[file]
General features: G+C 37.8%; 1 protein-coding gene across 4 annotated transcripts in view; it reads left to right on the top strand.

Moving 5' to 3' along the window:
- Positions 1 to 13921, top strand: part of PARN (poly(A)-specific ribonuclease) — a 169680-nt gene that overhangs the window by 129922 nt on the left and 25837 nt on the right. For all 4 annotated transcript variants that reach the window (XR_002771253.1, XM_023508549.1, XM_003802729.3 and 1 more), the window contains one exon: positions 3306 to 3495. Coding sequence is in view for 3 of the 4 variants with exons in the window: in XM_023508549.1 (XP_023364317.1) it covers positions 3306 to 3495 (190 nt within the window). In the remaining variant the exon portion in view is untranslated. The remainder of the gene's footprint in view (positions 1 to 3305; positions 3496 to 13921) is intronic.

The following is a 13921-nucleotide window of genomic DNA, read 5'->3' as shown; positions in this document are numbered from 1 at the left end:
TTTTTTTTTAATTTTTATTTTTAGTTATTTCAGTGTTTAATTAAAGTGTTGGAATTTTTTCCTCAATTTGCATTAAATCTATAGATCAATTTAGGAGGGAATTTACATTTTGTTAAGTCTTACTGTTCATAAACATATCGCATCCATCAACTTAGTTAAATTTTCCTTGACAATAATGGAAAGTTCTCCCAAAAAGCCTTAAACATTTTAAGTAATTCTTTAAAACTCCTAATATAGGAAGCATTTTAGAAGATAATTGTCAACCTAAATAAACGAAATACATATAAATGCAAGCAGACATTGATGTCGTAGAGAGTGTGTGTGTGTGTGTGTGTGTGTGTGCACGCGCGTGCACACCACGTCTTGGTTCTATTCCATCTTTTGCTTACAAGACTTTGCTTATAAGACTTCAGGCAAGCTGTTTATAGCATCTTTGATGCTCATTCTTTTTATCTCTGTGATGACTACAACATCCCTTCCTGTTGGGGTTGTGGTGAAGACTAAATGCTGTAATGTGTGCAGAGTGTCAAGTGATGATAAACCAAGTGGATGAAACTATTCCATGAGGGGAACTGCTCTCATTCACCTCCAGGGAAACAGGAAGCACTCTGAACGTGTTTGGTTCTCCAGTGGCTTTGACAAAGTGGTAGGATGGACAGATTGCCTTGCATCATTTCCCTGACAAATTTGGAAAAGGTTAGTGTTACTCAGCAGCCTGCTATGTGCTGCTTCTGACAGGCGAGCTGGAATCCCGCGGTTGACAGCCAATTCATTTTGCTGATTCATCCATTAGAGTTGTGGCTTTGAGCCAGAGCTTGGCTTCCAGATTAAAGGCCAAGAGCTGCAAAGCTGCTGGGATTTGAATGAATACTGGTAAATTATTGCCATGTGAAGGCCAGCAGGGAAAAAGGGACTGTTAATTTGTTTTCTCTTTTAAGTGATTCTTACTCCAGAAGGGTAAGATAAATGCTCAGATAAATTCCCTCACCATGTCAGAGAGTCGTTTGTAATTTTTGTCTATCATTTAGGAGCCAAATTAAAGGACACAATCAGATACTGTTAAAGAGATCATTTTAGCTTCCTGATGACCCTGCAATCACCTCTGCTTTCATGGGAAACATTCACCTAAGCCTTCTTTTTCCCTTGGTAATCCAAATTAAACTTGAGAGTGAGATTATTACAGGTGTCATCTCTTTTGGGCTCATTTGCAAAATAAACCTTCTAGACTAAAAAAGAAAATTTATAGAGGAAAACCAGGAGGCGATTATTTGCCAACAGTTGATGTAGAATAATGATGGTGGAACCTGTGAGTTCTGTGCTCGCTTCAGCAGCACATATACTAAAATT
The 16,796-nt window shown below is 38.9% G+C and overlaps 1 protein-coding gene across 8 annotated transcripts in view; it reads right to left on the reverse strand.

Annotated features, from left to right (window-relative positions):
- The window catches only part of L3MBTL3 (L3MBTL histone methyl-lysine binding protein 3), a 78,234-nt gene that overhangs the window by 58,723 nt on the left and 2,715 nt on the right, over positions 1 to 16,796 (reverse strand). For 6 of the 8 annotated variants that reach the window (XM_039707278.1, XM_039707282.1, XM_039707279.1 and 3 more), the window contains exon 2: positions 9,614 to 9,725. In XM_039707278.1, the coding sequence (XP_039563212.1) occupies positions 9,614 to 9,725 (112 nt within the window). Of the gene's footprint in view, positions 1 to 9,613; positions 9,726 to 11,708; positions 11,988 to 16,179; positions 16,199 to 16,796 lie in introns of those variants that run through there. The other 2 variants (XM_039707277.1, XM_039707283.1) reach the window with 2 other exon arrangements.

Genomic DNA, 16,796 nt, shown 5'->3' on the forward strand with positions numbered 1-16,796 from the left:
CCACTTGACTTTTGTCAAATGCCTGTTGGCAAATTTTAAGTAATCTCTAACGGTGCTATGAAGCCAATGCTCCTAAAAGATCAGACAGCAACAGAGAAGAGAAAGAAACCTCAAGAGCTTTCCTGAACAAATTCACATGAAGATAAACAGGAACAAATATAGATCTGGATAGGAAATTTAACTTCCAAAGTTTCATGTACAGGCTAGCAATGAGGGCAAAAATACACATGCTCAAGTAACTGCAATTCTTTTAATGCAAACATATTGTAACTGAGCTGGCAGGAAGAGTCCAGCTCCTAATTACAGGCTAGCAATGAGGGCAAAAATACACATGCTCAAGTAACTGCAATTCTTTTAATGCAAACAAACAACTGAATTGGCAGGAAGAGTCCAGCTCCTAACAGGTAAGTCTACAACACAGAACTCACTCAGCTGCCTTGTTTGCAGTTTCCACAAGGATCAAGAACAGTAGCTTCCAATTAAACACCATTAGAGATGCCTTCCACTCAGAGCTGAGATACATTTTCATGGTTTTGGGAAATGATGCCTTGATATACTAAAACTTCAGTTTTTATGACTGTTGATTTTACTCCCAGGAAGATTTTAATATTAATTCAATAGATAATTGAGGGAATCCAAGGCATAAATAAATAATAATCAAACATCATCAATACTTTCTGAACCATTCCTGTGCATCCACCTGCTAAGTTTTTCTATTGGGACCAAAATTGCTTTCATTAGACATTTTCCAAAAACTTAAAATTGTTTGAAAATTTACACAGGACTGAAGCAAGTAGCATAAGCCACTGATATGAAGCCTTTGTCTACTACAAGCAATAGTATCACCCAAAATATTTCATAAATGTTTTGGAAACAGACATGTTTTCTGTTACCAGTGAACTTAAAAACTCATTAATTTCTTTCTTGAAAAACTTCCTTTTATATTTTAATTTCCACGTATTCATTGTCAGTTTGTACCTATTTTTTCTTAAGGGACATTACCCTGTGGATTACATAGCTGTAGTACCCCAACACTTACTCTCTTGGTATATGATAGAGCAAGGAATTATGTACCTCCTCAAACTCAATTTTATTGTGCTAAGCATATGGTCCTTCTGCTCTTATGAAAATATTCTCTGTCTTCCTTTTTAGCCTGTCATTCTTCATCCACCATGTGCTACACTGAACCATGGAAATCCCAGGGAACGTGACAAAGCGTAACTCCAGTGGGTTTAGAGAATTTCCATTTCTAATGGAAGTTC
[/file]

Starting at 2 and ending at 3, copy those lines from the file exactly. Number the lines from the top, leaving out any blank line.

Moving 5' to 3' along the window:
- Positions 1 to 13921, top strand: part of PARN (poly(A)-specific ribonuclease) — a 169680-nt gene that overhangs the window by 129922 nt on the left and 25837 nt on the right. For all 4 annotated transcript variants that reach the window (XR_002771253.1, XM_023508549.1, XM_003802729.3 and 1 more), the window contains one exon: positions 3306 to 3495. Coding sequence is in view for 3 of the 4 variants with exons in the window: in XM_023508549.1 (XP_023364317.1) it covers positions 3306 to 3495 (190 nt within the window). In the remaining variant the exon portion in view is untranslated. The remainder of the gene's footprint in view (positions 1 to 3305; positions 3496 to 13921) is intronic.